Here in Central Florida, it’s starting to cool down, kind of…
Winter is the time to successfully grow many of the vegetables and flowers that succumb to the stress, humidity, and insect pressure during our hot summers.
On the contrary, freezes can also be quite severe in Central Florida so it is wise to take a few precautions to know what to do and what to plant to prepare for a not-so-common freeze.
Plant herbs and veggies!
Now is a great time to plant all the cool-season crops! If we sell it, it’s time to plant!
Prepare for a freeze
Make sure you have frost cloth to protect tender crops from frost and a way to keep it securely fastened or weighted down.
Protect the graft unions of your valuable fruit trees by banking them with soil or mulch. The entire top of the tree might die, but it can recover. Remove the mulch after the freeze to prevent rotting.
If freeze damage occurs, for the most part, you should not cut back damaged plants until they begin to regrow in the spring.
*One exception to this rule is Frangipani (plumeria), it should be cut back as soon as you can determine the extent of the damage.
Freeze-damaged palms should be treated promptly by pouring a drench containing copper fungicide into the bud of the palm where the new leaves emerge.
In containers, even normally cold-hardy plants can be killed by a freeze since the roots are more exposed than they would be in the ground. Either move the pot to a warmer location or cover the pot with insulation or blankets.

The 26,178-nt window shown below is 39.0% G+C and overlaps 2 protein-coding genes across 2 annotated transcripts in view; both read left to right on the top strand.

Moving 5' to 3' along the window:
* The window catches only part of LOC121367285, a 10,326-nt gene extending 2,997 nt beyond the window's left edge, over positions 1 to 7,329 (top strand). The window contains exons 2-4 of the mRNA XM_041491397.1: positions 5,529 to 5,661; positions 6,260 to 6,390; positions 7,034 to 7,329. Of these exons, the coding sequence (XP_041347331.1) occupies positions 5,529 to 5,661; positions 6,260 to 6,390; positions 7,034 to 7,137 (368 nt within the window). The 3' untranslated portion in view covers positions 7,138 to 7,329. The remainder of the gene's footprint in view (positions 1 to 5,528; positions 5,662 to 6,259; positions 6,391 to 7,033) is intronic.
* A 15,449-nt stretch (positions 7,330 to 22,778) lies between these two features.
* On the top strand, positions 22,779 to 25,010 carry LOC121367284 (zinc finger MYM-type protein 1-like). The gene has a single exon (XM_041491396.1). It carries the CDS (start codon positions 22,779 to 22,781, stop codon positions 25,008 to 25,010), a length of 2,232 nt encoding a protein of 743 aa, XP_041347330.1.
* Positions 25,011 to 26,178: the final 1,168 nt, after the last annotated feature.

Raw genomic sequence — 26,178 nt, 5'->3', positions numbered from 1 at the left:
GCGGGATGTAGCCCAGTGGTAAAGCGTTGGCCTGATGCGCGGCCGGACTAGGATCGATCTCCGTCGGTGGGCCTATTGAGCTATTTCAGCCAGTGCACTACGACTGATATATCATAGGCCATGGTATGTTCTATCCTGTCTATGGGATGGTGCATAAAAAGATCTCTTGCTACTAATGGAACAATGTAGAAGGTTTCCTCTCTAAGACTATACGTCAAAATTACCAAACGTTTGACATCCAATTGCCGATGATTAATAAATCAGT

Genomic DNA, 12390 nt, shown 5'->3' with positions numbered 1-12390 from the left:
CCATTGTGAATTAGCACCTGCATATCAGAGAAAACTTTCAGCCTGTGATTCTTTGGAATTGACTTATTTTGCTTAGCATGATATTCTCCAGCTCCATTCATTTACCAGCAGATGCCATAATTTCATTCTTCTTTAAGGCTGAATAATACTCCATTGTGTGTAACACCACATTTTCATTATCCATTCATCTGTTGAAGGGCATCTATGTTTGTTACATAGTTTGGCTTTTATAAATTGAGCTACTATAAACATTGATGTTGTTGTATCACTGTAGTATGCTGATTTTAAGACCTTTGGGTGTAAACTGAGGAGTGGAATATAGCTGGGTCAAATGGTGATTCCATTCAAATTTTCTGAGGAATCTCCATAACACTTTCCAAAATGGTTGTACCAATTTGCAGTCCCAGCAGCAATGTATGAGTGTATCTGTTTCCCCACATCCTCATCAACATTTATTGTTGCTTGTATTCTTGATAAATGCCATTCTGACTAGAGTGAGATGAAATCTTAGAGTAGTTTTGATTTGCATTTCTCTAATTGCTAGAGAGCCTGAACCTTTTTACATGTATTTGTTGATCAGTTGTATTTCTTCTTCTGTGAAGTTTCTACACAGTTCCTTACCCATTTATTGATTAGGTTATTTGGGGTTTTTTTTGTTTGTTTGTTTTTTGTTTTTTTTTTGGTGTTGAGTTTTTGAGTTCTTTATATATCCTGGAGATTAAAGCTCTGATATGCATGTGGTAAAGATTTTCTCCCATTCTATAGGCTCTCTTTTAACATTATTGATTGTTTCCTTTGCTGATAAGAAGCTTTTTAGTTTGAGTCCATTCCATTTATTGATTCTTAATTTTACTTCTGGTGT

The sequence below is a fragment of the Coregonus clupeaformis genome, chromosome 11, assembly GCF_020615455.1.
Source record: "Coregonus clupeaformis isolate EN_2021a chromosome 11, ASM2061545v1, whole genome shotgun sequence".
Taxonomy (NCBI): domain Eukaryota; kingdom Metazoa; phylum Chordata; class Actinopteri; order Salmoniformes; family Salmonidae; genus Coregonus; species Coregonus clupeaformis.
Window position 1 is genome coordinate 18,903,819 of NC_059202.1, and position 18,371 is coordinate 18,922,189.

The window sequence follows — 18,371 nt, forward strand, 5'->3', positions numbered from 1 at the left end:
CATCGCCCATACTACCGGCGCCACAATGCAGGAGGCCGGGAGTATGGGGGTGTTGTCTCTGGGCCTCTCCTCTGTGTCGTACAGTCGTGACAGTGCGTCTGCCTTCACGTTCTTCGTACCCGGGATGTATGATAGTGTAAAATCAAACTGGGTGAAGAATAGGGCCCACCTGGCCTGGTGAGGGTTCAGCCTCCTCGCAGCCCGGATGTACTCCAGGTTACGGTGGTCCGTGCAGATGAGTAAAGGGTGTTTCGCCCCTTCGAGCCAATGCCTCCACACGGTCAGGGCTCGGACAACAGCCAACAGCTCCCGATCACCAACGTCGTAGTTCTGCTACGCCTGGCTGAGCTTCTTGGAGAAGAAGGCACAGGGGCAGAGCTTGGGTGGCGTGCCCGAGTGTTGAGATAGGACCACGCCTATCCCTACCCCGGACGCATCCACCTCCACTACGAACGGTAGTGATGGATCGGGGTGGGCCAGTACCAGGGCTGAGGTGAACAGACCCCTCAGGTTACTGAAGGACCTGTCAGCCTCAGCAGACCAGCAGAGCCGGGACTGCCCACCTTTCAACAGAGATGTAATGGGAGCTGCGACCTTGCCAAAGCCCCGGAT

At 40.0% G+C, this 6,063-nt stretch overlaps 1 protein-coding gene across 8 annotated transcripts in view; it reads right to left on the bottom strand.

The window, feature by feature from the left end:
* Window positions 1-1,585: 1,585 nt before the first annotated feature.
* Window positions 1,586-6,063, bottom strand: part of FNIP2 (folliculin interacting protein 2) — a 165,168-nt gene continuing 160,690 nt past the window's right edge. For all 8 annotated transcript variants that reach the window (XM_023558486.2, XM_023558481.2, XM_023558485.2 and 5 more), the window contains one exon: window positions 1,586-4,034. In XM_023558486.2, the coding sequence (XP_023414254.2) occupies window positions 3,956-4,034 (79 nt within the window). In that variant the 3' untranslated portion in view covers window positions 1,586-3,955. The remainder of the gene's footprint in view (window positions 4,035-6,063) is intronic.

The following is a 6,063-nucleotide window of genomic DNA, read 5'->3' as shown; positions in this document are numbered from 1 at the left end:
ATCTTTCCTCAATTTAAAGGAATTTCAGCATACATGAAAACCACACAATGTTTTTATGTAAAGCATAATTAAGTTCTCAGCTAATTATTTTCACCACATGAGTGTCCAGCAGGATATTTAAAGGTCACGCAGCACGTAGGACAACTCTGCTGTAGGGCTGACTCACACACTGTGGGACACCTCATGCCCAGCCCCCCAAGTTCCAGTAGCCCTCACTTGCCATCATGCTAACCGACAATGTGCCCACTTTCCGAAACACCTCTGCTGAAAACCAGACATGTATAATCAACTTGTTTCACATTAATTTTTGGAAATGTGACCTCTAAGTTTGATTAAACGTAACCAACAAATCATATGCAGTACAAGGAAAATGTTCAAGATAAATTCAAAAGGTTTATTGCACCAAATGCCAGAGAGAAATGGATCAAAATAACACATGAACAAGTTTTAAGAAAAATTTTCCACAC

Feed vegetables and herbs
To reduce fertilization, it is great practice to regularly mulch your plants with organic matter. Over time, this will decompose and return trace amounts of nutrients back to the soil to feed the plant. Just make sure to watch for over-mulching, as to not bury and suffocate plants.
When using bagged fertilizers, lightly feed once a month (excluding summertime) with natural, organic and slow-release fertilizers like Espoma Garden Tone.
Watch for shadows
As the sun changes its position, you might need to move your house and porch plants to get more light.
Spray your citrus trees
Use Genysis together with CitrusScripts or Maxicrop liquid seaweed on your citrus trees to boost immune systems, making them more resistant to insects and fungal damage.
Divide and replant overgrown perennials.
As always, you should make sure to walk the yard regularly and inspect plants for insect damage and infestations before they occur.
Thrips can be a major problem on roses, ficus, Indian Hawthorne, and more. Apply Captain Jack’s Dead Bug Brew (spinosad), natural pyrethrin spray, or horticultural oil to control.
Vegetables and herbs to plant now include arugula, beets, broccoli, brussels sprouts, cabbage, carrots, cauliflower, celery, chives, cilantro, collards, dill, fennel, kale, kohlrabi, lavender, lemon balm, lettuce, mint, onions, oregano, parsley, peas, radishes, rosemary, sage, spinach, and thyme.
Flowers to plant now include alyssum, dianthus, dusty miller, geraniums, goldenrod, lobelia, ornamental cabbage and kale, pansies, petunias, phlox, salvia, snapdragons, and violas.